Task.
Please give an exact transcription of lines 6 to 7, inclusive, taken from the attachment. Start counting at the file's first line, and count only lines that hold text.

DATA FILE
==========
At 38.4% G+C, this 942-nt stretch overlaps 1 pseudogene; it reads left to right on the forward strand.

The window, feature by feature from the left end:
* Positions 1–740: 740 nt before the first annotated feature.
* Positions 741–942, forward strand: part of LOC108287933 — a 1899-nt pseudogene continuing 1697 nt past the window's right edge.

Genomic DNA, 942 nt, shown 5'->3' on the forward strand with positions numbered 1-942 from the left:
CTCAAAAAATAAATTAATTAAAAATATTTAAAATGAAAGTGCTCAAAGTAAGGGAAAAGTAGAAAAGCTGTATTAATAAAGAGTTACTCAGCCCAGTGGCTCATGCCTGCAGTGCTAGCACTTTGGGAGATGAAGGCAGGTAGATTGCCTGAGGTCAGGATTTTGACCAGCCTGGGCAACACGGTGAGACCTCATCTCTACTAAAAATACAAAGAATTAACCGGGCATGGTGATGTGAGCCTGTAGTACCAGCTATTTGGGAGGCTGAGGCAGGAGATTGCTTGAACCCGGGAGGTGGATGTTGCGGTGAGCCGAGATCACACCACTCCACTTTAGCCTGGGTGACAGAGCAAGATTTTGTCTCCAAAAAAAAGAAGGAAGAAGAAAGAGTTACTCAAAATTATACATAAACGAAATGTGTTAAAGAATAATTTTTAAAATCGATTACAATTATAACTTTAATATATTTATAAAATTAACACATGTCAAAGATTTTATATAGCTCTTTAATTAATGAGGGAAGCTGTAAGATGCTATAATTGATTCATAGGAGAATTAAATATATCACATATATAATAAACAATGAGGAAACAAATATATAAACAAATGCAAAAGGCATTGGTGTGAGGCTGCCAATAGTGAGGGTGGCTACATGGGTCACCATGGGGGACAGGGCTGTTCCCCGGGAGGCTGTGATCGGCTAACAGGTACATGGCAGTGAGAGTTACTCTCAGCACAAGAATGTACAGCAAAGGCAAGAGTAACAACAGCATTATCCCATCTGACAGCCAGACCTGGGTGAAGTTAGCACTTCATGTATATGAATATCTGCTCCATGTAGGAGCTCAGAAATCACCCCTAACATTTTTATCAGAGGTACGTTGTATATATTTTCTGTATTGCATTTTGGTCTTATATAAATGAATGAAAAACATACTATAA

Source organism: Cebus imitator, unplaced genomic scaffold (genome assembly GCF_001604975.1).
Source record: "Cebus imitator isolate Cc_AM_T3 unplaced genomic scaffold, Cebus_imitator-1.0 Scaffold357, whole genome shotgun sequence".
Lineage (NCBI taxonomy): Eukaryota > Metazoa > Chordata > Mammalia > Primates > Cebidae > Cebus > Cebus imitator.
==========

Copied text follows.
CTCAAAAAATAAATTAATTAAAAATATTTAAAATGAAAGTGCTCAAAGTAAGGGAAAAGTAGAAAAGCTGTATTAATAAAGAGTTACTCAGCCCAGTGGCTCATGCCTGCAGTGCTAGCACTTTGGGAGATGAAGGCAGGTAGATTGCCTGAGGTCAGGATTTTGACCAGCCTGGGCAACACGGTGAGACCTCATCTCTACTAAAAATACAAAGAATTAACCGGGCATGGTGATGTGAGCCTGTAGTACCAGCTATTTGGGAGGCTGAGGCAGGAGATTGCTTGAACCCGGGAGGTGGATGTTGCGGTGAGCCGAGATCACACCACTCCACTTTAGCCTGGGTGACAGAGCAAGATTTTGTCTCCAAAAAAAAGAAGGAAGAAGAAAGAGTTACTCAAAATTATACATAAACGAAATGTGTTAAAGAATAATTTTTAAAATCGATTACAATTATAACTTTAATATATTTATAAAATTAACACATGTCAAAGATTTTATATAGCTCTTTAATTAATGAGGGAAGCTGTAAGATGCTATAATTGATTCATAGGAGAATTAAATATATCACATATATAATAAACAATGAGGAAACAAATATATAAACAAATGCAAAAGGCATTGGTGTGAGGCTGCCAATAGTGAGGGTGGCTACATGGGTCACCATGGGGGACAGGGCTGTTCCCCGGGAGGCTGTGATCGGCTAACAGGTACATGGCAGTGAGAGTTACTCTCAGCACAAGAATGTACAGCAAAGGCAAGAGTAACAACAGCATTATCCCATCTGACAGCCAGACCTGGGTGAAGTTAGCACTTCATGTATATGAATATCTGCTCCATGTAGGAGCTCAGAAATCACCCCTAACATTTTTATCAGAGGTACGTTGTATATATTTTCTGTATTGCATTTTGGTCTTATATAAATGAATGAAAAACATACTATAA

Source organism: Cebus imitator, unplaced genomic scaffold (genome assembly GCF_001604975.1).